Melvyn Bragg and guests discuss the mathematical structures that lie within the heart of music. The seventeenth century philosopher Gottfried Leibniz wrote: ‘Music is the pleasure the human mind experiences from counting without being aware that it is counting’. Mathematical structures have always provided the bare bones around which musicians compose music and have been vital to the very practical considerations of performance such as fingering and tempo. But there is a more complex area in the relationship between maths and music which is to do with the physics of sound: how pitch is determined by force or weight; how the complex arrangement of notes in relation to each other produces a scale; and how frequency determines the harmonics of sound. How were mathematical formulations used to create early music? Why do we in the West hear twelve notes in the octave when the Chinese hear fifty-three? What is the mathematical sequence that produces the so-called ‘golden section’? And why was there a resurgence of the use of mathematics in composition in the twentieth century? With Marcus du Sautoy, Professor of Mathematics at the University of Oxford; Robin Wilson, Professor of Pure Mathematics at the Open University; Ruth Tatlow, Lecturer in Music Theory at the University of Stockholm.

    https://www.bbc.co.uk/programmes/p003c1b9

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  6. In Our Time: Eclipses

    Melvyn Bragg and guests discuss solar eclipses, some of life’s most extraordinary moments, when day becomes night and the stars come out before day returns either all too soon or not soon enough, depending on what you understand to be happening. In ancient China, for example, there was a story that a dragon was eating the sun and it had to be scared away by banging pots and pans if the sun were to return. Total lunar eclipses are more frequent and last longer, with a blood moon coloured red like a sunrise or sunset. Both events have created the chance for scientists to learn something remarkable, from the speed of light, to the width of the Atlantic, to the roundness of Earth, to discovering helium and proving Einstein’s Theory of General Relativity.

    https://www.bbc.co.uk/programmes/m000qmnj

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  7. The Great Irish Famine

    Melvyn Bragg and guests discuss why the potato crop failures in the 1840s had such a catastrophic impact in Ireland. It is estimated that one million people died from disease or starvation after the blight and another two million left the country within the decade. There had been famines before, but not on this scale. What was it about the laws, attitudes and responses that made this one so devastating?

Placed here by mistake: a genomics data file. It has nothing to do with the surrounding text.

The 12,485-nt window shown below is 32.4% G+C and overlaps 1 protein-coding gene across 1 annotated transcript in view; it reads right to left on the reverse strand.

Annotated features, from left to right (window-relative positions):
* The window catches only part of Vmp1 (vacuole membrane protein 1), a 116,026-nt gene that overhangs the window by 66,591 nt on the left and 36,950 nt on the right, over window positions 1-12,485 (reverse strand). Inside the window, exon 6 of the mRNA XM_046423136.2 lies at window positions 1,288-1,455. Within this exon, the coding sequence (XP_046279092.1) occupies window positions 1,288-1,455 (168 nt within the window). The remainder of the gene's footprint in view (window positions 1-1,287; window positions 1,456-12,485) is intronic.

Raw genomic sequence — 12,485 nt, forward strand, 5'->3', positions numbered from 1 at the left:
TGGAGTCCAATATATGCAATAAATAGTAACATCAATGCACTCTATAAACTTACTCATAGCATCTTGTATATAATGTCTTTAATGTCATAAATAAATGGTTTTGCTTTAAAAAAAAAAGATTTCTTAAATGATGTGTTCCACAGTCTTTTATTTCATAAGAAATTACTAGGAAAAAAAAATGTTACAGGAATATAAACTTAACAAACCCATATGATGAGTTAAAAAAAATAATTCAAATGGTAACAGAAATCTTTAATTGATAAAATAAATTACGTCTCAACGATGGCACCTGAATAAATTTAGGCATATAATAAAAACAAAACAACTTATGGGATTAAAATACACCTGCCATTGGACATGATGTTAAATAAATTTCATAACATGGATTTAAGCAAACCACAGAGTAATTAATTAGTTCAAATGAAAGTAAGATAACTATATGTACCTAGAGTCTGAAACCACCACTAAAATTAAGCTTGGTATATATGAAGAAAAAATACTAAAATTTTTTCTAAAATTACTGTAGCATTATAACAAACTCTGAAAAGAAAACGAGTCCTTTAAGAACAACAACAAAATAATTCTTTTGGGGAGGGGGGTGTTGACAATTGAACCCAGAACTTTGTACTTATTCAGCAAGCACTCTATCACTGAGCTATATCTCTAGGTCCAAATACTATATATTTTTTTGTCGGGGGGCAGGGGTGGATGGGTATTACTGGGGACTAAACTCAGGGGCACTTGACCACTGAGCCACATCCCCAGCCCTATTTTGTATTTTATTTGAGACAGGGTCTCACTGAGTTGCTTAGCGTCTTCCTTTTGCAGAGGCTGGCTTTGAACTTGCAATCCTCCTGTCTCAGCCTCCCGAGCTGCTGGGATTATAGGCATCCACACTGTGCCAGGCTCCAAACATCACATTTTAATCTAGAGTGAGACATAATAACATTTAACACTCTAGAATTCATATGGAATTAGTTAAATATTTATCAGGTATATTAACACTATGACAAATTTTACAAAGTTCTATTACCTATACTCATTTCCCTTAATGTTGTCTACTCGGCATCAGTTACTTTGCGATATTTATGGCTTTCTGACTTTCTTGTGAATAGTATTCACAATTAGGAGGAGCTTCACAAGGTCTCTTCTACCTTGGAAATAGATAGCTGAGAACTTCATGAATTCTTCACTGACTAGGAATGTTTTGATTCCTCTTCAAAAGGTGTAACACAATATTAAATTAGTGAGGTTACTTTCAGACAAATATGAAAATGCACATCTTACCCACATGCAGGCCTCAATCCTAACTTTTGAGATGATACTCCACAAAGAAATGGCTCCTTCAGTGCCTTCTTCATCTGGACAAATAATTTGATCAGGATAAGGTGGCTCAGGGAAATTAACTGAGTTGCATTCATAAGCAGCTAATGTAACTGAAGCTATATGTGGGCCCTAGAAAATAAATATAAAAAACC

https://www.bbc.co.uk/programmes/m0003rj1

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  8. The Time Machine

    Melvyn Bragg and guests discuss the ideas explored in HG Wells’ novella, published in 1895, in which the Time Traveller moves forward to 802,701 AD. There he finds humanity has evolved into the Eloi and Morlocks, where the Eloi are small but leisured fruitarians and the Morlocks live below ground, carry out the work and have a different diet. Escaping the Morlocks, he travels millions of years into the future, where the environment no longer supports humanity.

    https://www.bbc.co.uk/programmes/m0009bmf

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  9. Alan Turing

    Melvyn Bragg and guests discuss Alan Turing (1912-1954) whose 1936 paper On Computable Numbers effectively founded computer science. Immediately recognised by his peers, his wider reputation has grown as our reliance on computers has grown. He was a leading figure at Bletchley Park in the Second World War, using his ideas for cracking enemy codes, work said to have shortened the war by two years and saved millions of lives. That vital work was still secret when Turing was convicted in 1952 for having a sexual relationship with another man for which he was given oestrogen for a year, or chemically castrated. Turing was to kill himself two years later. The immensity of his contribution to computing was recognised in the 1960s by the creation of the Turing Award, known as the Nobel of computer science, and he is to be the new face on the £50 note.

    https://www.bbc.co.uk/programmes/m000ncmw

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  10. In Our Time: Automata

    Melvyn Bragg and guests discuss the history of real and imagined machines that appear to be living, and the questions they raise about life and creation. Even in myth they are made by humans, not born. The classical Greeks built some and designed others, but the knowledge of how to make automata and the principles behind them was lost in the Latin Christian West, remaining in the Greek-speaking and Arabic-speaking world. Western travellers to those regions struggled to explain what they saw, attributing magical powers. The advance of clockwork raised further questions about what was distinctly human, prompting Hobbes to argue that humans were sophisticated machines, an argument explored in the Enlightenment and beyond.

    https://www.bbc.co.uk/programmes/b0bk1c4d